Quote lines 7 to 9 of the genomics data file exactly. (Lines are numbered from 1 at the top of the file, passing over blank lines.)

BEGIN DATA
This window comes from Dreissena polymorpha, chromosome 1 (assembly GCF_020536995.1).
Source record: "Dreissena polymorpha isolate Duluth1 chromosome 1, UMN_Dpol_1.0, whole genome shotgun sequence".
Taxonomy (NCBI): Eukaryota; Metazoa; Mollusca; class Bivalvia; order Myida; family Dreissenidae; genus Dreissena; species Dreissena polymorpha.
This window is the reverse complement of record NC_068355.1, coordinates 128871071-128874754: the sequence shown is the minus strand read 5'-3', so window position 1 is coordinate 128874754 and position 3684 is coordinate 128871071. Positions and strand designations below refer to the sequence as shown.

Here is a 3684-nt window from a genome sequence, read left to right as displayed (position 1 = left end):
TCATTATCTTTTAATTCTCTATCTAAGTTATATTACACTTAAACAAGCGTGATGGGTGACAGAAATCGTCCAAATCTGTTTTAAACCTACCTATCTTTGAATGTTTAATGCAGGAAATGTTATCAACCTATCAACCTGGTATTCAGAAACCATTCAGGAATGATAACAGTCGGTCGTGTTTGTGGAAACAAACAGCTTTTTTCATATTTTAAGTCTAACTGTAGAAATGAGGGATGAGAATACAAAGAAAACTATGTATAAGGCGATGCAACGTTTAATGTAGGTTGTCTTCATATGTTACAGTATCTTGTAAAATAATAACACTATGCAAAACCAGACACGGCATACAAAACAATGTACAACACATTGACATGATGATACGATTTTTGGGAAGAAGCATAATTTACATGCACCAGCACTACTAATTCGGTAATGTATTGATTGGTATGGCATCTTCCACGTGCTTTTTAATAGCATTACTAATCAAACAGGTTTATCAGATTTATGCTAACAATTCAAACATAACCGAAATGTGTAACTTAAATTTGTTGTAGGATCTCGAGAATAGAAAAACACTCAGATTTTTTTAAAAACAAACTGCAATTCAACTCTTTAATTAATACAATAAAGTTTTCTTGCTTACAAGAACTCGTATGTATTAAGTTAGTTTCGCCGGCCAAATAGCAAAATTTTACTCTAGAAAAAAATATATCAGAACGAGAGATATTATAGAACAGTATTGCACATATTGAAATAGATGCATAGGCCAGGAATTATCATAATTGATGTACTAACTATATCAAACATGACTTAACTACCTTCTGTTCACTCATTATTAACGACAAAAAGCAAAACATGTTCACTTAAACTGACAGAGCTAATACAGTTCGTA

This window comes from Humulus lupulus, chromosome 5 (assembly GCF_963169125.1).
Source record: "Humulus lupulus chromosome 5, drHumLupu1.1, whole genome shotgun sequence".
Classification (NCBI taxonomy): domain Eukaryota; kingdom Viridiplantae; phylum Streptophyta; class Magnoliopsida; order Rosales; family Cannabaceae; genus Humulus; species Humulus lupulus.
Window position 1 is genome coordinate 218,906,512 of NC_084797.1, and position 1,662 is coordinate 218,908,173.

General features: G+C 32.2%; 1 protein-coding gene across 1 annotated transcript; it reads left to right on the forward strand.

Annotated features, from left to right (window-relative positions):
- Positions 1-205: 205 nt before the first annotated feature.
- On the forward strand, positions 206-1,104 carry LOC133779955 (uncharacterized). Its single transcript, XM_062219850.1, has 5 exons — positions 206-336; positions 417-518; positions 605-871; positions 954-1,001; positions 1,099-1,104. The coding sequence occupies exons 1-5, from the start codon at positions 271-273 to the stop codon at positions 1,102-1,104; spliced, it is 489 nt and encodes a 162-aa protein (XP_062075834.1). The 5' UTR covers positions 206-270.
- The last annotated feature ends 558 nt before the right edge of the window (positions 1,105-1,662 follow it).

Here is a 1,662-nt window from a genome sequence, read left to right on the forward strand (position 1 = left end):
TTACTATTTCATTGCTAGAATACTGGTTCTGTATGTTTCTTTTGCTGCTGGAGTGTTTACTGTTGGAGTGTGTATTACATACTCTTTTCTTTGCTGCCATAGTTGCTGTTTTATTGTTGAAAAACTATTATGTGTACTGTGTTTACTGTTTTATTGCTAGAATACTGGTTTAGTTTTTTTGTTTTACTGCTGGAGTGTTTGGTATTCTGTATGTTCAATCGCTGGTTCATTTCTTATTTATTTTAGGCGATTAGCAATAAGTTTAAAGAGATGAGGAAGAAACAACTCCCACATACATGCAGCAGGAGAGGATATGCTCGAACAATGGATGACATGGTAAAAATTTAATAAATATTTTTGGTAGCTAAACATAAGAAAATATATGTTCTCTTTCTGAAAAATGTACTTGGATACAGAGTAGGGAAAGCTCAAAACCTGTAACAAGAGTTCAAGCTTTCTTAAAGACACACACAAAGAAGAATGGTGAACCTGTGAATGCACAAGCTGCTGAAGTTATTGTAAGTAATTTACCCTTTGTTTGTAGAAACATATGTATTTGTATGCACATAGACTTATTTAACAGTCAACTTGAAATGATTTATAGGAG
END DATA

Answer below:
This window comes from Humulus lupulus, chromosome 5 (assembly GCF_963169125.1).
Source record: "Humulus lupulus chromosome 5, drHumLupu1.1, whole genome shotgun sequence".
Classification (NCBI taxonomy): domain Eukaryota; kingdom Viridiplantae; phylum Streptophyta; class Magnoliopsida; order Rosales; family Cannabaceae; genus Humulus; species Humulus lupulus.